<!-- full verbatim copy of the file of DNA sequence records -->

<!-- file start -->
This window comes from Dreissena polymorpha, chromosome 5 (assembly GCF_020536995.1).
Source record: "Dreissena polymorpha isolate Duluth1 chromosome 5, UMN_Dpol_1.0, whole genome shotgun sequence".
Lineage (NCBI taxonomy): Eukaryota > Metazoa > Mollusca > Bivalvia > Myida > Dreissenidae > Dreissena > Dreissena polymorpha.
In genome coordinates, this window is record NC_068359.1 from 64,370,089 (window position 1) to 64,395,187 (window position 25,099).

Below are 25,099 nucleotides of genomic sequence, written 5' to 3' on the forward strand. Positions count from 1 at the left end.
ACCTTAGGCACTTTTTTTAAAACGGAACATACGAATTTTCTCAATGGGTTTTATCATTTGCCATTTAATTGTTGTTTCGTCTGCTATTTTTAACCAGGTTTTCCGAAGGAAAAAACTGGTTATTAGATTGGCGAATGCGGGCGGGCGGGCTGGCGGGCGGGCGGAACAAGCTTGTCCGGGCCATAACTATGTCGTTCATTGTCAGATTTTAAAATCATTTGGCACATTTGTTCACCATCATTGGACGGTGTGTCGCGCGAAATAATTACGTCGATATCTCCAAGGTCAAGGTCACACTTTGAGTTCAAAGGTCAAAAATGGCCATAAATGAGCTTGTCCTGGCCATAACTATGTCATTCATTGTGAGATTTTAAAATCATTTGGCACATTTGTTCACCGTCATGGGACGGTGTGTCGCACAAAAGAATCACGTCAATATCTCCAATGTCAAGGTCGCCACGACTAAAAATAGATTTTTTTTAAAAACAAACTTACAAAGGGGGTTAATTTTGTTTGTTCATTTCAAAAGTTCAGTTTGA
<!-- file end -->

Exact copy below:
This window comes from Dreissena polymorpha, chromosome 5 (assembly GCF_020536995.1).
Source record: "Dreissena polymorpha isolate Duluth1 chromosome 5, UMN_Dpol_1.0, whole genome shotgun sequence".
Lineage (NCBI taxonomy): Eukaryota > Metazoa > Mollusca > Bivalvia > Myida > Dreissenidae > Dreissena > Dreissena polymorpha.
In genome coordinates, this window is record NC_068359.1 from 64,370,089 (window position 1) to 64,395,187 (window position 25,099).

Below are 25,099 nucleotides of genomic sequence, written 5' to 3' on the forward strand. Positions count from 1 at the left end.
ACCTTAGGCACTTTTTTTAAAACGGAACATACGAATTTTCTCAATGGGTTTTATCATTTGCCATTTAATTGTTGTTTCGTCTGCTATTTTTAACCAGGTTTTCCGAAGGAAAAAACTGGTTATTAGATTGGCGAATGCGGGCGGGCGGGCTGGCGGGCGGGCGGAACAAGCTTGTCCGGGCCATAACTATGTCGTTCATTGTCAGATTTTAAAATCATTTGGCACATTTGTTCACCATCATTGGACGGTGTGTCGCGCGAAATAATTACGTCGATATCTCCAAGGTCAAGGTCACACTTTGAGTTCAAAGGTCAAAAATGGCCATAAATGAGCTTGTCCTGGCCATAACTATGTCATTCATTGTGAGATTTTAAAATCATTTGGCACATTTGTTCACCGTCATGGGACGGTGTGTCGCACAAAAGAATCACGTCAATATCTCCAATGTCAAGGTCGCCACGACTAAAAATAGATTTTTTTTAAAAACAAACTTACAAAGGGGGTTAATTTTGTTTGTTCATTTCAAAAGTTCAGTTTGA